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Family Vacation at Douthat State Park

We spent the last week at Douthat State Park in western Virginia. My brother’s wife has been vacationing there with her family since she was a toddler. We were invited along this year and happily accepted. The main draws for the park are the lake, which is closed to swimming this time of year, but open to fishing, and the trails. The fishing requires a license, but we were able to take the kids (our older daughter and nephew) to a kids fishing area in the stream below the dam without one. We succeeded in catching nothing, much to the displeasure of my nephew who sat right down in the road and refused to go home because we hadn’t caught a fish. I am not an avid fisherman, but my favorite activity at summer camp was always the fishing class. I love to be outside and have a difficult time sitting and relaxing. The fishing gets me outdoors and requires me to sit and be patient and still--with a bit of muddling with the gear, of course. It’s also a bit like gambling for me… when you drop that line in the water, it could be the big one… you never know. I love the anticipation. Fishing is a great deal more friendly to my pocketbook than gambling, which curiously holds no draw for me. The kids understood none of these meta-reasons for fishing, but I think it was a good introduction, enough for a three year old at least.
 The trails at Douthat are varied and extensive. There are 43 miles of trails in this small park. My first kid- friendly hike was along Flat Run. It’s very close to the road, so you don’t get that wilderness feeling, but it stays true to its name; there is very little elevation change. There is a neat suspension bridge at the intersection with Bushy Hollow trail. The kids loved it & felt they had really been brave to cross it. Our dog, Chip, refused to go over it with me (though he did go over it on a later hike with my parents). I even prodded him up the ladder, but he would have none of it. The hiking at Douthat was a relief for Chip, who has been locked up in our townhome with no yard. He can only be off the leash inside a dog park. I took him off leash, which is against park rules, on this trail even though we were so close to the road. As a puppy we often took him off leash on his walks because we lived in a rural area in Germany. But, he was an energetic puppy and wouldn’t always come back to be leashed, nor would he stick with us on the roads and trails. He has matured quite a bit in the years since and was able to go off leash on all the subsequent hikes. He was also able to swim and chase sticks in the Flat Run stream. He did this often as a puppy as well and still enjoys it. He didn’t care much for the salt or brackish water when we were in Florida, so this was his first real chance to swim since we moved back to the U.S. from Germany.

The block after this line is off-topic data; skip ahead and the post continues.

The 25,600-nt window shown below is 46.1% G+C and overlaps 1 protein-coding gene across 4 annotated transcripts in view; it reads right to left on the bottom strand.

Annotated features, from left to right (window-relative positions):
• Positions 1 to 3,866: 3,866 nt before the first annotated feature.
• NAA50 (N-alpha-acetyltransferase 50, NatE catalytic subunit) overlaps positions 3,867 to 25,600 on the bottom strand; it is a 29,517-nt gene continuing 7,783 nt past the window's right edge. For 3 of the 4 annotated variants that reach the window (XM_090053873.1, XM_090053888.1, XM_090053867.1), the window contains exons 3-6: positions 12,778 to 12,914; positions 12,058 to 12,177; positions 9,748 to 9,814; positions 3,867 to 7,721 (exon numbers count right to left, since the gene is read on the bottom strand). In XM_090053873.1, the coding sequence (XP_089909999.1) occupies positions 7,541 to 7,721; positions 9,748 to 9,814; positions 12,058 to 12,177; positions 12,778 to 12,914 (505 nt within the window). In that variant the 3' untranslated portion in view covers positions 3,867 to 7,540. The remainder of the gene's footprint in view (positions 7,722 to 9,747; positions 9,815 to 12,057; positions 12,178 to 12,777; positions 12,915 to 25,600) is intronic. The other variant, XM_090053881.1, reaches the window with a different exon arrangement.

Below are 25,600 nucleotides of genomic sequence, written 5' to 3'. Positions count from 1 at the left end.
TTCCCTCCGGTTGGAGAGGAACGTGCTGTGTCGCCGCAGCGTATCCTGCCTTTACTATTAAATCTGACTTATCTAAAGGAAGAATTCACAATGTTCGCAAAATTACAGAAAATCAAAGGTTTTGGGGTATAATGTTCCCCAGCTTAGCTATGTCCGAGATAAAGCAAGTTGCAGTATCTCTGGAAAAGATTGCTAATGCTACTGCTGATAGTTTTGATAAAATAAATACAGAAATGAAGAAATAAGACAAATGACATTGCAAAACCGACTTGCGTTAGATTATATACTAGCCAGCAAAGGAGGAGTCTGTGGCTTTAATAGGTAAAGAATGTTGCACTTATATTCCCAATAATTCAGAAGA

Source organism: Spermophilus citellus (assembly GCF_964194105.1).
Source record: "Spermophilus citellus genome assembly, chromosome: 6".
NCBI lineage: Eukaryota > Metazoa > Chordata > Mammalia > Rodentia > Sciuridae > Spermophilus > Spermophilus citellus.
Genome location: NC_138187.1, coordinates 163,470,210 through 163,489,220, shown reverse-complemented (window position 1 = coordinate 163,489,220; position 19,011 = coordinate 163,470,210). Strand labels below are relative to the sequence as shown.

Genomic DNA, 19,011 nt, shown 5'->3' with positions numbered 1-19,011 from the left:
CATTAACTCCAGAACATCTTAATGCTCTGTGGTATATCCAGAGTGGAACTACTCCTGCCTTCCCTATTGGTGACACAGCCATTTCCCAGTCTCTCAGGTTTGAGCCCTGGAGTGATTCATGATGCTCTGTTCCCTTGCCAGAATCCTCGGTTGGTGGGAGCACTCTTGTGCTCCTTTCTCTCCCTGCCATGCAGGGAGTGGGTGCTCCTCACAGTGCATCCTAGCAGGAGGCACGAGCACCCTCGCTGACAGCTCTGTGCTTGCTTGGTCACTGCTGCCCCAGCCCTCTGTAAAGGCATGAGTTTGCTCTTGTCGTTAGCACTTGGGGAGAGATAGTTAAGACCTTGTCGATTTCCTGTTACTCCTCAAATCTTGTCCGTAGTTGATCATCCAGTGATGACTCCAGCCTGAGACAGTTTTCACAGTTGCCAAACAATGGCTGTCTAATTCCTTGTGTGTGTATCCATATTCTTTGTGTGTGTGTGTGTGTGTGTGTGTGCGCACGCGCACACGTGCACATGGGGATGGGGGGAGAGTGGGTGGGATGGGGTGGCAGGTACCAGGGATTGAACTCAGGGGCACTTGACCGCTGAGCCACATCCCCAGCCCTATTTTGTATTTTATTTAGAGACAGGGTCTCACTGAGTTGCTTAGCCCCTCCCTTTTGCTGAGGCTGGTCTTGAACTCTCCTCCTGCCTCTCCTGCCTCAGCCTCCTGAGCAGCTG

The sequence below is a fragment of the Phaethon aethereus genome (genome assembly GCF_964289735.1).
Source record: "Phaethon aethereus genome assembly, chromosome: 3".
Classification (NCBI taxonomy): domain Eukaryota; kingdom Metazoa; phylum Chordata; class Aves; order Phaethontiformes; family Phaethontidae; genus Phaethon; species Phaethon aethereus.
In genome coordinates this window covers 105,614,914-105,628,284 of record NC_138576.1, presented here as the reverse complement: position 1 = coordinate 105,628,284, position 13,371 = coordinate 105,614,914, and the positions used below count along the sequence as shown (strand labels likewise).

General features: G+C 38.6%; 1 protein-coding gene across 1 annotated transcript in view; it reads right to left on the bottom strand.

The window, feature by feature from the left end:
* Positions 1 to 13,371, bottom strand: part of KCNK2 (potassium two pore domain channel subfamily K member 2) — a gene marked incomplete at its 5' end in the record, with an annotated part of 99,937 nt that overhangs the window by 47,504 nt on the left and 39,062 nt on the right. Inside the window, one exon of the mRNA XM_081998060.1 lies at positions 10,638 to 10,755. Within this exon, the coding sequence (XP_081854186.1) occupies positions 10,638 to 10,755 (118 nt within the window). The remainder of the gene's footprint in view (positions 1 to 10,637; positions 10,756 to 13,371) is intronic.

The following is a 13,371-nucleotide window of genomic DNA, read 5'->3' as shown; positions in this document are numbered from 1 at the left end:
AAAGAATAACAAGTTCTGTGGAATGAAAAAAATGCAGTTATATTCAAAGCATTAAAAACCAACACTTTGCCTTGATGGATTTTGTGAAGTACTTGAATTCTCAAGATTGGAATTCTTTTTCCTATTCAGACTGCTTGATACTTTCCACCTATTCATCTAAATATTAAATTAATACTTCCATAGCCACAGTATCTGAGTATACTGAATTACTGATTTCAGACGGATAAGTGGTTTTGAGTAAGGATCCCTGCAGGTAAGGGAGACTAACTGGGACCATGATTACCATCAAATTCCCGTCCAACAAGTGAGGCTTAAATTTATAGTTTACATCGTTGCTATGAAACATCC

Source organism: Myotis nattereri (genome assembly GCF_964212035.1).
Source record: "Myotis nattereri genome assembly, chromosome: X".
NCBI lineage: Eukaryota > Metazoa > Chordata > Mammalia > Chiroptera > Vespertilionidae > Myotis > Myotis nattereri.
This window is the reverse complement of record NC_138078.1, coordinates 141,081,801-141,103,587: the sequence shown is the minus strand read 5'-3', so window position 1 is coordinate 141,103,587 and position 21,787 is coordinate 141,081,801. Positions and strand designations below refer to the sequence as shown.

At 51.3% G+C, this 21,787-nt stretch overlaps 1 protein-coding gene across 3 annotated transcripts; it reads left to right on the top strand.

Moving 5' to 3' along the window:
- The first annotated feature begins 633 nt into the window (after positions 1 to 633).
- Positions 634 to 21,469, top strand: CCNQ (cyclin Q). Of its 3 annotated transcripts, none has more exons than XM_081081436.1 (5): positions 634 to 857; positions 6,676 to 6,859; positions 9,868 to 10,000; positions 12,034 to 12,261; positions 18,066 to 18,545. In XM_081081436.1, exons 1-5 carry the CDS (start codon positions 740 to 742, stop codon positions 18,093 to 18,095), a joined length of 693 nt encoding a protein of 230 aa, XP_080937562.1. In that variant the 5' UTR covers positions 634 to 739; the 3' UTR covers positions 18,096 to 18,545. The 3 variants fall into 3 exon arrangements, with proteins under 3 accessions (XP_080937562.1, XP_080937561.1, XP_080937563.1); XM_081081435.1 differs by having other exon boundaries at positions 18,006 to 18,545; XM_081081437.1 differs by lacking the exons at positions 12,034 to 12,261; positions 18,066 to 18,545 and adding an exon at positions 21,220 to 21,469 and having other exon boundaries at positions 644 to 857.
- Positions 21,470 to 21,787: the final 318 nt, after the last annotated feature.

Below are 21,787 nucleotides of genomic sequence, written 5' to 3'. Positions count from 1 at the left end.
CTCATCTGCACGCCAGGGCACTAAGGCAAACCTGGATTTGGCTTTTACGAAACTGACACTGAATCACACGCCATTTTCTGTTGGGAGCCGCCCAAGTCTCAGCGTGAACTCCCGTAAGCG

Snack at Stoney Run Falls
The next day we took the kids on a hike to Stoney Run falls. We did not plan on taking them the entire way to the falls. It’s a four mile round trip hike, a bit too far for a three year old. But, there were numerous stream crossings along the way and no one felt they could take the kids back by themselves because they couldn’t ford the streams with both of them. On the way out, we had numerous hands to help, forming a bucket brigade and passing them from person to person across the stream. However, most of the others went all the way up Stoney Run trail and on to Tuscarora overlook. Getting to the falls required a bit of coaxing, and singing, but the kids were rewarded with a nice view of the small falls. The falls are overgrown with rhododendron, making what we would call a hammock in Florida, and it was quite chilly as we sat and had a snack. Ice had formed all along the falls creating stalagtite-like icicles and other interesting features. On the way back, I had to carry our older daughter on my shoulders a bit of the way, but she was quite a trooper. Our younger daughter had the best seat, in a backpack looking over daddy’s shoulders.